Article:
James E. Faust can still hear the bleating of his frightened little lamb. As a young boy he had left his pet out of the barn on the night of a terrible storm. 'I didn't get up as I should have done. The next morning I went out to find my lamb dead. A dog had also heard its bleating cry and killed it.'
His young heart was broken at the loss of his lamb, and his father's disappointment at his lack of stewardship hurt him even more. 'My father said, 'Son, couldn't I trust you to take care of just one lamb?'... I resolved that day, as a little boy, that I would try to never again neglect my stewardship as a shepherd if I were ever again placed in that position.'
Whether serving as a full-time missionary in Brazil or as second counselor in the First Presidency more than fifty years later, James E. Faust has never forgotten the lesson of his lost lamb. 'I have not always done everything I should have,' he says, 'but I have tried.'
In the Strength of the Lord paints a vivid picture of a conscientious steward, a loving father, and a humble yet stalwart emissary of the Lord Jesus Christ. It also presents readers with a valuable collection of President Faust's teachings gleaned from a quarter century of inspired counsel.
After being called as a General Authority in 1972, President Faust went to work and did not look back. He went forward in a spirit of helpfulness and humility, blessing the lives of Church members and nonmembers alike with kindness, wisdom, humor, encouragement, and concern. Though unassuming of credit, he has made significant contributions--from helping to plan and build the BYU Jerusalem Center, to overseeing construction of the first temple in South America, to promoting many important behind-the-scenes initiatives such as building bridges with members of other faiths.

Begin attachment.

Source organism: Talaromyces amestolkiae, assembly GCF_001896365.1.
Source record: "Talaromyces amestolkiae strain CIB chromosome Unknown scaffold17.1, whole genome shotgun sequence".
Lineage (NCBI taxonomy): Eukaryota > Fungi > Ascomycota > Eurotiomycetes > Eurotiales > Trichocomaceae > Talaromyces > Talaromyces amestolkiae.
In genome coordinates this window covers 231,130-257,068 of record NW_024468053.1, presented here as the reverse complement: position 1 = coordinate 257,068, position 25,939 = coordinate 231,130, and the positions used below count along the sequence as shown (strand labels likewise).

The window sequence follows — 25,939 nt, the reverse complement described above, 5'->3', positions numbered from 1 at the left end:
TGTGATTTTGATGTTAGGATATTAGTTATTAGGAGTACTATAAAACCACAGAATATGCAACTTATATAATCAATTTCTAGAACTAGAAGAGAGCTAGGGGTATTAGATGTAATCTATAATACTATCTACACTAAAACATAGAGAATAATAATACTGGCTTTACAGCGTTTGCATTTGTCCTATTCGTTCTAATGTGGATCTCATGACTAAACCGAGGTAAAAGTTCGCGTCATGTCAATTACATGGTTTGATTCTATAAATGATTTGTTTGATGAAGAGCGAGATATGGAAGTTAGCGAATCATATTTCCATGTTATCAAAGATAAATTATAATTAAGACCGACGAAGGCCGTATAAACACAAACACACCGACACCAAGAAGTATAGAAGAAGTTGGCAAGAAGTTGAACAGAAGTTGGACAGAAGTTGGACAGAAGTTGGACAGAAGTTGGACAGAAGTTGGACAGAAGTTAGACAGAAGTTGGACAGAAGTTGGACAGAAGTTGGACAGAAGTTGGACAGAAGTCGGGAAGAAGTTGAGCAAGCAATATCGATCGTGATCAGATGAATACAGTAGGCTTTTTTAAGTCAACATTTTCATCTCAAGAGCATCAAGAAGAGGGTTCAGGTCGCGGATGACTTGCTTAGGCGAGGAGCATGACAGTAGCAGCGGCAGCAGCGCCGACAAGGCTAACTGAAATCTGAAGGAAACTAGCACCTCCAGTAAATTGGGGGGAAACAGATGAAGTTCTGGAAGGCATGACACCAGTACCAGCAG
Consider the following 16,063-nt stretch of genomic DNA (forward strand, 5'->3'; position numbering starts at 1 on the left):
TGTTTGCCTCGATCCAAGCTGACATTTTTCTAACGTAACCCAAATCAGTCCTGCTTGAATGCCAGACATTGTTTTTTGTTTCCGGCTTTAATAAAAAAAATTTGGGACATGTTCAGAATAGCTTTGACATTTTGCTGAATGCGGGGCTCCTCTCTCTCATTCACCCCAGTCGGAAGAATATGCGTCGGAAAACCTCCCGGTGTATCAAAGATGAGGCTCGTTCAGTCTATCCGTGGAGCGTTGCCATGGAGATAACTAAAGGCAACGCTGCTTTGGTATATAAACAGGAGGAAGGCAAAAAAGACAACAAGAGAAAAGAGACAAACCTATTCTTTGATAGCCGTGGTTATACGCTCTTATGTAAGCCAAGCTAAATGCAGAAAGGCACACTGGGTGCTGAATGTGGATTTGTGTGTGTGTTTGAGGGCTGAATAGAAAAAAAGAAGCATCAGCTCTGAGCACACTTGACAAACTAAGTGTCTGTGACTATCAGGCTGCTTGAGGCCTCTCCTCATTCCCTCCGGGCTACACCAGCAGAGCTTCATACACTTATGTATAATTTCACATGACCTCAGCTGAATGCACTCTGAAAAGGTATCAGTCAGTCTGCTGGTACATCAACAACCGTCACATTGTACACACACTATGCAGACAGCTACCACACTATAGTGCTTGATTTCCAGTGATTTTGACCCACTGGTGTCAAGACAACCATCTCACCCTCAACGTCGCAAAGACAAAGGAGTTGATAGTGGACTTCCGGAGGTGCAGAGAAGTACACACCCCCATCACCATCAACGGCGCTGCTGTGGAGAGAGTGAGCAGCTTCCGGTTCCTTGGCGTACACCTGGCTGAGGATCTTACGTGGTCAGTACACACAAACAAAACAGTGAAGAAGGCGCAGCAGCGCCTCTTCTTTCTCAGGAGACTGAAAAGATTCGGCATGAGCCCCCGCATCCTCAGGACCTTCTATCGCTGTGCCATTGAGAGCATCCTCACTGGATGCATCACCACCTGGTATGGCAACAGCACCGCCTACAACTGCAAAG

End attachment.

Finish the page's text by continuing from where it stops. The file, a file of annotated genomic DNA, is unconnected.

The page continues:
One friend recalls that as a youth President Faust 'did a lot to remind us of who we were and what we were.' Likewise, as a special witness of Christ, President Faust has repeatedly reminded Latter-day Saints of who and what we are. Excerpts from his talks and writings, which In the Strength of the Lord presents topically, include doctrines he feels the world needs to hear.
'The world's religious drift is obvious,' he says. 'If something can be had cheaply, without exertion or sacrifice, people do not mind having a little bit of it. In contrast, the blessings of membership in The Church of Jesus Christ of Latter-day Saints require both exertion and sacrifice. . . . Ours is not a Sunday religion. It demands exemplary conduct and effort every day of the week.'
As you read In the Strength of the Lord, you will discover details from a life worth emulating, find words of encouragement in counsel worth following, and be inspired to go forward in the strength of the Lord.
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